Trail Ramblings: A Guest Post- Tobin Brown On The Trails

For many, a bike is a way to get out and enjoy nature, and nothing says summer more than a sunny day with the birds singing. But do you know what birds can be spotted from your bike around Lincoln? You might be surprised to learn that there are over100 species that can commonly be found in Lancaster County in the summer! Here are some species to look out for where you are out riding.

In Town

Lincoln boasts one of the best paved trail networks in the midwest and there are dozens of species that live in the thickets along the trails. Some species you may see commonly on these trails include American Robin, Northern Cardinal, Blue Jay, Northern Flicker, Downy Woodpecker, House Sparrows and more! A lot of these species are more familiar with humans and will commonly visit backyard feeders, so you may also see them in your yard.

Mopac/Jamaica Trails

The crushed limestone rail trails in Lincoln provide an ever better habitat for birds. Then denser canopies provide great nesting locations and abundance of mulberry trees and wild fruit bushes provide an enticing food source. Next time you’re on one of these trails, look for the berries on the trail and see if you can spot or hear any any birds nearby. In addition to the birds you can find in town, you may be able to spot Eastern Wood-Pewee, Black-capped Chickadees, White-breasted Nuthatch, Indigo Bunting, or maybe even a Summer Tanager. If you’re ever out at dusk near Wilderness Park, keep your eyes peeled for an occasional Great-horned Owl.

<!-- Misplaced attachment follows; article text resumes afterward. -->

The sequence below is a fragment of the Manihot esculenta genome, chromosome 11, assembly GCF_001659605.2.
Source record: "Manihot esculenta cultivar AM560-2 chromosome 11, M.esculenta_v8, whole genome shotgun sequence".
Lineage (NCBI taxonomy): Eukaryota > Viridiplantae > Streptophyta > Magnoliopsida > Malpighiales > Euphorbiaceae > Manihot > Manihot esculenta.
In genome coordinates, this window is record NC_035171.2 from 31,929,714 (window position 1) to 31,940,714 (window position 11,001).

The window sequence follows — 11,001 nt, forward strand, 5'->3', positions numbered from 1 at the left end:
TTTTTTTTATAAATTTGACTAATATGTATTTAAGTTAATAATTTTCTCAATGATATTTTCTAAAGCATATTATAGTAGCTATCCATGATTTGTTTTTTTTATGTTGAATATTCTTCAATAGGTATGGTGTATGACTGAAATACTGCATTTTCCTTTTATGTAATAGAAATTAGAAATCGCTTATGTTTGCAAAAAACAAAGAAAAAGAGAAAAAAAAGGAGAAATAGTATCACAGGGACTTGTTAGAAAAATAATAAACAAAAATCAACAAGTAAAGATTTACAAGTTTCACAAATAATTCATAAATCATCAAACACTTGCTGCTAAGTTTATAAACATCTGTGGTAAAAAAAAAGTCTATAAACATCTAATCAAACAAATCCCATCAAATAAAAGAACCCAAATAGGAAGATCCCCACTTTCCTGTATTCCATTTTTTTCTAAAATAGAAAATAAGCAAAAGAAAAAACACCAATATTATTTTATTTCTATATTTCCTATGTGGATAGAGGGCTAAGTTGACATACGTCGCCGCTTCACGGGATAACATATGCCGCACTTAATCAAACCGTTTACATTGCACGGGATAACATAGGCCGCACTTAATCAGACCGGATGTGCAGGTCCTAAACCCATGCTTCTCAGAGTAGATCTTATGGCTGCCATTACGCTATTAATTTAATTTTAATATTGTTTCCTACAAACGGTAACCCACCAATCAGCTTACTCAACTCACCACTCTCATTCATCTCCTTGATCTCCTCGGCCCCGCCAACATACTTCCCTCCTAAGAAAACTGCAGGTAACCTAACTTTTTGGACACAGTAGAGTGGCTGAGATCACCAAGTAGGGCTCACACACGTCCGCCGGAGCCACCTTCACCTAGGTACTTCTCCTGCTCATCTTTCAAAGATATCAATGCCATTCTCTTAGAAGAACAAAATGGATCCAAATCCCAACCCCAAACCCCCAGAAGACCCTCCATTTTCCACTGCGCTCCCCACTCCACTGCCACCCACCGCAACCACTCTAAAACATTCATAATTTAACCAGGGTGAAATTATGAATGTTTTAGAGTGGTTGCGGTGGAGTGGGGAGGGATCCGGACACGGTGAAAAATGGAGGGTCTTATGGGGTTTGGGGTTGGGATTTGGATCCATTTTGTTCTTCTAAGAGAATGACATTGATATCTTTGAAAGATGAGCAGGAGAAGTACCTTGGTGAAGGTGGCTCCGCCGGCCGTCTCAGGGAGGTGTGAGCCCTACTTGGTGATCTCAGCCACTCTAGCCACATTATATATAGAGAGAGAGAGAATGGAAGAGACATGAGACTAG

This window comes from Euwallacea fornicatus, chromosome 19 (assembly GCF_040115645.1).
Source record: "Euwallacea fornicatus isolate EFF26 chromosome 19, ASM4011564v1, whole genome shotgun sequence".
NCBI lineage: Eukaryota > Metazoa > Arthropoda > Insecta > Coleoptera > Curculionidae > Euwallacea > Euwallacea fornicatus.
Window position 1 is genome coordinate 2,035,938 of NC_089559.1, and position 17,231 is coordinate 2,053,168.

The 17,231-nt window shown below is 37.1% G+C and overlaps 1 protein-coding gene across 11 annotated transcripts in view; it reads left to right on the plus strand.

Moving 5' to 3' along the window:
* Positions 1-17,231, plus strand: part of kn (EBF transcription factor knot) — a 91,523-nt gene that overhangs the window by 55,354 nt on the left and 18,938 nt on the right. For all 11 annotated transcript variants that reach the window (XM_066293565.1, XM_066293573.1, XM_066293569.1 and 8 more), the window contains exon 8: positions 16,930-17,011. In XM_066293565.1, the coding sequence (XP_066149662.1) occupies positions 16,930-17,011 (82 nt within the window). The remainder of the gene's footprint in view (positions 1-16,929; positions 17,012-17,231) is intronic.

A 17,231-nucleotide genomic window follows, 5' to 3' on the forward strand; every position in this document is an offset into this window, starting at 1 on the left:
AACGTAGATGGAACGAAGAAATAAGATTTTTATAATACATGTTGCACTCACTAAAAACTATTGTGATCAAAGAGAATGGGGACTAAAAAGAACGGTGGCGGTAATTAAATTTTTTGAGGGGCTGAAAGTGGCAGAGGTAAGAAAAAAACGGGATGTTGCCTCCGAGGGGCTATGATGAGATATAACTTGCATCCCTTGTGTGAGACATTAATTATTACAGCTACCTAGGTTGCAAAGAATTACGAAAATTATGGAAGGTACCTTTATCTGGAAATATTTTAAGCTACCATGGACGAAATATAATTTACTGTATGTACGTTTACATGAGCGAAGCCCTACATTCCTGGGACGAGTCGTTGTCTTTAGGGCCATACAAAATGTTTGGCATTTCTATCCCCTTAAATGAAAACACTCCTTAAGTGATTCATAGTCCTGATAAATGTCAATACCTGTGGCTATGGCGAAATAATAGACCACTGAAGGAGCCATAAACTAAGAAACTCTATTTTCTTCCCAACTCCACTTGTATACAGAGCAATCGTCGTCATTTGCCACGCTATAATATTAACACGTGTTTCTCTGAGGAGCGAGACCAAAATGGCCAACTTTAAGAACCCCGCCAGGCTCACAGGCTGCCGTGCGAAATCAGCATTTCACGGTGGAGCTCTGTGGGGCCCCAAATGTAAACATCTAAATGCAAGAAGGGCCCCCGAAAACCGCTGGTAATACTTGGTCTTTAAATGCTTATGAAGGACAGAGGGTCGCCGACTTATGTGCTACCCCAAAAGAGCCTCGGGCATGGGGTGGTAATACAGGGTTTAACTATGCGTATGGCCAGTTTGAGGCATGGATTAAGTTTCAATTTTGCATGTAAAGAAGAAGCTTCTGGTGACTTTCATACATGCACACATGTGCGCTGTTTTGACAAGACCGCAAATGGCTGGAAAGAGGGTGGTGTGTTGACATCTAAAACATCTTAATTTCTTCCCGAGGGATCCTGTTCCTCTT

Gravel Roads

Finally, Lincoln is known as one of the best places to ride gravel roads. If you get out on the roads in the summer, you will roll through some premier prairie habitat, home to a few different birds that you won’t see in town. Red-winged Blackbird, Dickcissel, Eastern and Western Meadowlarks (the state bird), Lark Sparrow, Eastern and Western Kingbird, Northern Bobwhite, Turkey Vultures, and Red-tailed Hawks are a few of the most common birds seen out on the roads. Also don’t forget to keep an eye out on the telephone poles for the Red-headed Woodpecker. They are often seen in an undulating flight pattern and can be identified by their white tail.

If you’re new to identification, there is a great app called Merlin ID that can help you get started. It can identify birds by their call, as well as walk you through a short set of questions to try to narrow down what you might be seeing. Even if you can’t identify them, it is always nice to be more observant and appreciate nature from a bike. Happy riding and happy birding!

Eastern Kingbird, Oak Lake

Eastern Meadowlark, Holmes Lake

Grasshopper Sparrow, SW 86th and Denton Rd.